The outlook for the U.S. economy is somber at best, and we may be headed for the second part of a double-dip recession, according to a survey of top financial jobs, the American Institute of Certified Public Accountants said Wednesday.

In its quarterly survey of chief financial officers and other high-ranking financial decision-makers, AICPA found that 61 percent of the respondents think it’s “somewhat” or “very” likely that the U.S. heading into the second trough of a double-dip recession.

The pessimism resembles what the survey found in 2007 before the recession hit, said Carol Scott, AICPA’s vice president for business, industry and government.

“This is pretty scary. Their insights are very predictive,” she said.

The sour taste of the economy pulled the CPAs’ overall outlook down to 58 on a 100-point scale from 66 in the first quarter of the year, AICPA said.

The comments about the U.S. economy continued a slide found in previous surveys, Scott said.

“Executives have control over the decisions they make” and do what’s best for their companies, said Jim Morrison, chief financial officer at Teknor Apex Co., a materials science company based in Pawtucket, R.I., who presented the results with Scott. They do not see the same kind of decision-making in Washington, he added.

“It would go a long way if we could just get rid of the rhetoric in government,” he said. “We’re treading water, and our arms are getting tired.”

The results came out shortly after a global report saying the U.S. has slipped to fifth place in a global ranking of the world’s most competitive economies, with its massive deficits and declining public faith in government to blame there, too, the World Economic Forum said.

“For the second consecutive quarter, the CPA Outlook Index declined as turbulence in the political and economic environment eroded the sense earlier this year that a recovery was taking hold,” Scott said. “A majority of our CPA members in executive financial roles now fear a second recession may be likely.”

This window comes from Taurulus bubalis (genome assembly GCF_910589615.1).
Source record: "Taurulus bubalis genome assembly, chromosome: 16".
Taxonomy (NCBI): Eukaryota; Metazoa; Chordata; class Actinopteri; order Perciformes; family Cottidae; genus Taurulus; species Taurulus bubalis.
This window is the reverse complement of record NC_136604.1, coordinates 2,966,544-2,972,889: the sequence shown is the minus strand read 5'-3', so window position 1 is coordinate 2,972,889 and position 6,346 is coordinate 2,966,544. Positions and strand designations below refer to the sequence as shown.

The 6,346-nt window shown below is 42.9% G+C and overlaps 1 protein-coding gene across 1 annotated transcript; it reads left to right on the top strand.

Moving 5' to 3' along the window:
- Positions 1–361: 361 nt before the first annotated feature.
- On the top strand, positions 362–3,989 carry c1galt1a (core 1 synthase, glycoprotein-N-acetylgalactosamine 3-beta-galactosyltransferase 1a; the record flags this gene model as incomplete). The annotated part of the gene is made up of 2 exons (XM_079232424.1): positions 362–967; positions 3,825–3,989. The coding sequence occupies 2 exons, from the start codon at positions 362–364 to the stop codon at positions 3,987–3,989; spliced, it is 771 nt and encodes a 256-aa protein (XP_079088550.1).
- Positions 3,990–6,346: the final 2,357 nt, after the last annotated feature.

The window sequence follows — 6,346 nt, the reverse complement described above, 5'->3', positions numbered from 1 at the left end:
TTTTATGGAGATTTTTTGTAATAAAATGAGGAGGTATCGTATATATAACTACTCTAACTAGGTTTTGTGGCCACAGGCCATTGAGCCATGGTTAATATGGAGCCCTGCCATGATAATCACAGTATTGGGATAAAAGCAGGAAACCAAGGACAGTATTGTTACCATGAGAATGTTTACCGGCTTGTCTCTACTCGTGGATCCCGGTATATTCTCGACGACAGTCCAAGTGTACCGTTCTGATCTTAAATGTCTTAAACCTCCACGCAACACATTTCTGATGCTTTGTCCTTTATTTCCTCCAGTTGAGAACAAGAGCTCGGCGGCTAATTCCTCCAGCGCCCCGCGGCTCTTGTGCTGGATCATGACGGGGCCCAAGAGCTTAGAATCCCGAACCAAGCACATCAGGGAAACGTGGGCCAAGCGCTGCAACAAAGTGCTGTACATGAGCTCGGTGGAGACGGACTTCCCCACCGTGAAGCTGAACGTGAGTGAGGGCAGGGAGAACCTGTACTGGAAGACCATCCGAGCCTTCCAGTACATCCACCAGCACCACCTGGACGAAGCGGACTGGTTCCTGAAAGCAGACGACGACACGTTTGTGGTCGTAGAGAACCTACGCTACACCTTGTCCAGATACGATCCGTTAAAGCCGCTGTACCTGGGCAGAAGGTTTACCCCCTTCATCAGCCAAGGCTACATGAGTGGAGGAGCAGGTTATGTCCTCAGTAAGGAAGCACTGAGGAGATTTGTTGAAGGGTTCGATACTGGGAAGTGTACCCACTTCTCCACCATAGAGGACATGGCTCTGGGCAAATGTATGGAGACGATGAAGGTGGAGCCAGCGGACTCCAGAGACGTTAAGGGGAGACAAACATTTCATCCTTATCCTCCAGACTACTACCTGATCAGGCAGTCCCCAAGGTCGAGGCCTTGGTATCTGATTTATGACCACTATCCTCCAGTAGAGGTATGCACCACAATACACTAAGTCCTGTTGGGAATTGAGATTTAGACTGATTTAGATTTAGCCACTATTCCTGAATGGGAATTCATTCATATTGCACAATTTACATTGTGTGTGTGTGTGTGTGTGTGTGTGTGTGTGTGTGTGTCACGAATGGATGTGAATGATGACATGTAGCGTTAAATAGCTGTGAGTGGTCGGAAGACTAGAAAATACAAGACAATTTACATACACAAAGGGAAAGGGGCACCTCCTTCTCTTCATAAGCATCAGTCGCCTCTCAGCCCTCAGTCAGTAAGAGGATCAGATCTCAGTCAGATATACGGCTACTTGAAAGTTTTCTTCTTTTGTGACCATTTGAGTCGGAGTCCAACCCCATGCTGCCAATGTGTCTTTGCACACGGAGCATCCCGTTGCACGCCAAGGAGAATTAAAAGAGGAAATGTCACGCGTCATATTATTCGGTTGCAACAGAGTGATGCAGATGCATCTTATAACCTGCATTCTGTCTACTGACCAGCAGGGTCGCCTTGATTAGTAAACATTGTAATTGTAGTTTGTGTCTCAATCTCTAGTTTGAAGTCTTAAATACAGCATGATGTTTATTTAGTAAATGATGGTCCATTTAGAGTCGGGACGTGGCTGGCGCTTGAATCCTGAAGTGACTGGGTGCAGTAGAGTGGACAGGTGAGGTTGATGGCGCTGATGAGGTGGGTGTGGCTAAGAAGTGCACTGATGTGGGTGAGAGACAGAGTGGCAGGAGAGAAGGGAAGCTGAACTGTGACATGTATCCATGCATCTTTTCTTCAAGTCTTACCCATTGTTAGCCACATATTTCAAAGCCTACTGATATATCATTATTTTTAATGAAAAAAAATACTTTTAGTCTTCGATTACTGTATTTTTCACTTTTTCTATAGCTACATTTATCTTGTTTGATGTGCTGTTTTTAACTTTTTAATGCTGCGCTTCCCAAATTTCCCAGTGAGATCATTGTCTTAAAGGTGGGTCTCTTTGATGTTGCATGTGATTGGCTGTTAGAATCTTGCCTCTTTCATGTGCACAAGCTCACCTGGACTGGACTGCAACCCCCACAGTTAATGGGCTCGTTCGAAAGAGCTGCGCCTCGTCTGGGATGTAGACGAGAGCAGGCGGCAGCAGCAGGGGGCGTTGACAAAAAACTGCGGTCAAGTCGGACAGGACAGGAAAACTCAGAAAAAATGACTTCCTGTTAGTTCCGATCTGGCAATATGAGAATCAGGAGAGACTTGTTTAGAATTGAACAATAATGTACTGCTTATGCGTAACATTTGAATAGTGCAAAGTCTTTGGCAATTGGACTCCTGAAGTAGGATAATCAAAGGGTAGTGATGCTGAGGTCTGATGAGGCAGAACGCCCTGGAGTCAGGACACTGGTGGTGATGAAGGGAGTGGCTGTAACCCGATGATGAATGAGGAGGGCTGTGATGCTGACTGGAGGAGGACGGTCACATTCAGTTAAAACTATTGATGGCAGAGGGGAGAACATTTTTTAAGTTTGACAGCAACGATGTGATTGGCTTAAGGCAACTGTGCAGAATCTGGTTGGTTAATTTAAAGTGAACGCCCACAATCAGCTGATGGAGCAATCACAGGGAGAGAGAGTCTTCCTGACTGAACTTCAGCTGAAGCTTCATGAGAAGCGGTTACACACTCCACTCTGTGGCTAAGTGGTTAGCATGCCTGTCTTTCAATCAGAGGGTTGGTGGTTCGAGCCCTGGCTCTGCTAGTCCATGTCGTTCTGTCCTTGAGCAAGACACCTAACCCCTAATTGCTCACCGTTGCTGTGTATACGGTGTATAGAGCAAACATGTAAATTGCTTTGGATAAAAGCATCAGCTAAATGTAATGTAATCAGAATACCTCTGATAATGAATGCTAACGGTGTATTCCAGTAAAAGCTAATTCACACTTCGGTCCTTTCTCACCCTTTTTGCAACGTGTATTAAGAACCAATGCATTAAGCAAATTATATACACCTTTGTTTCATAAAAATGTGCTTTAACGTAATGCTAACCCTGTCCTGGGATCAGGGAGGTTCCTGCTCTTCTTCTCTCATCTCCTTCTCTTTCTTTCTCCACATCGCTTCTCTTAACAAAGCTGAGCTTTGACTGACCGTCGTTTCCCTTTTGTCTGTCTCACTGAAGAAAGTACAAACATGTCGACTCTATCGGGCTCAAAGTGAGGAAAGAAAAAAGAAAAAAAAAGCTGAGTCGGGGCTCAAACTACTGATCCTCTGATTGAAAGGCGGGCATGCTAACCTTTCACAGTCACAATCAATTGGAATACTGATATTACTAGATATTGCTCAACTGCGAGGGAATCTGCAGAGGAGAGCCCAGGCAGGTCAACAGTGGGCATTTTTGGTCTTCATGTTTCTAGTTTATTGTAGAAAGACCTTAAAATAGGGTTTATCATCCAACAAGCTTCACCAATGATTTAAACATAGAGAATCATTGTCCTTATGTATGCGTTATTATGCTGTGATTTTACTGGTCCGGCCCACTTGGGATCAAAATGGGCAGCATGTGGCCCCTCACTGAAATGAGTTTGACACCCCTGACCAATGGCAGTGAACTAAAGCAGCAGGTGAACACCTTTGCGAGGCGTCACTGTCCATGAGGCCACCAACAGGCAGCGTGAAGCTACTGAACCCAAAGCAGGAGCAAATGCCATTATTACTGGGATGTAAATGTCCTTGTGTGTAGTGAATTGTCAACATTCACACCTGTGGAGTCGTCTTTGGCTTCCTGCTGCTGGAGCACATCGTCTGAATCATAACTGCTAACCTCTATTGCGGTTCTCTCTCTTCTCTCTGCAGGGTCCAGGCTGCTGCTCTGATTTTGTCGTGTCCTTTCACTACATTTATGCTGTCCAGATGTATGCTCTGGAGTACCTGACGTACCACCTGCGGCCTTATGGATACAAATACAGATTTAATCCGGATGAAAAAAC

The executives are more confident about their own companies’ health, partly because many are sitting on cash and have little debt right now, Morrison said. 

Fifty-three percent of companies still expect their businesses to expand over the next year but the outlook for revenues, profits and spending plans all edged lower, AICPA reported.

The outlook for respondents’ companies was down 8 points in the three months since the last survey, but the economic outlook component of the survey fell much more sharply. This time around, AICPA said, 9 percent of the executives had a positive outlook for the U.S. economy.

Hiring prospects are dim in light of the uncertainty, Scott and Morrison said.

““You hire people with you see growth, and that’s certainly not the case now,” Scott said.

AICPA surveyed the executives between Aug. 11 and 29. The results are based on 1,305 responses and have a margin of error of less than 3 percentage points, the organization said.

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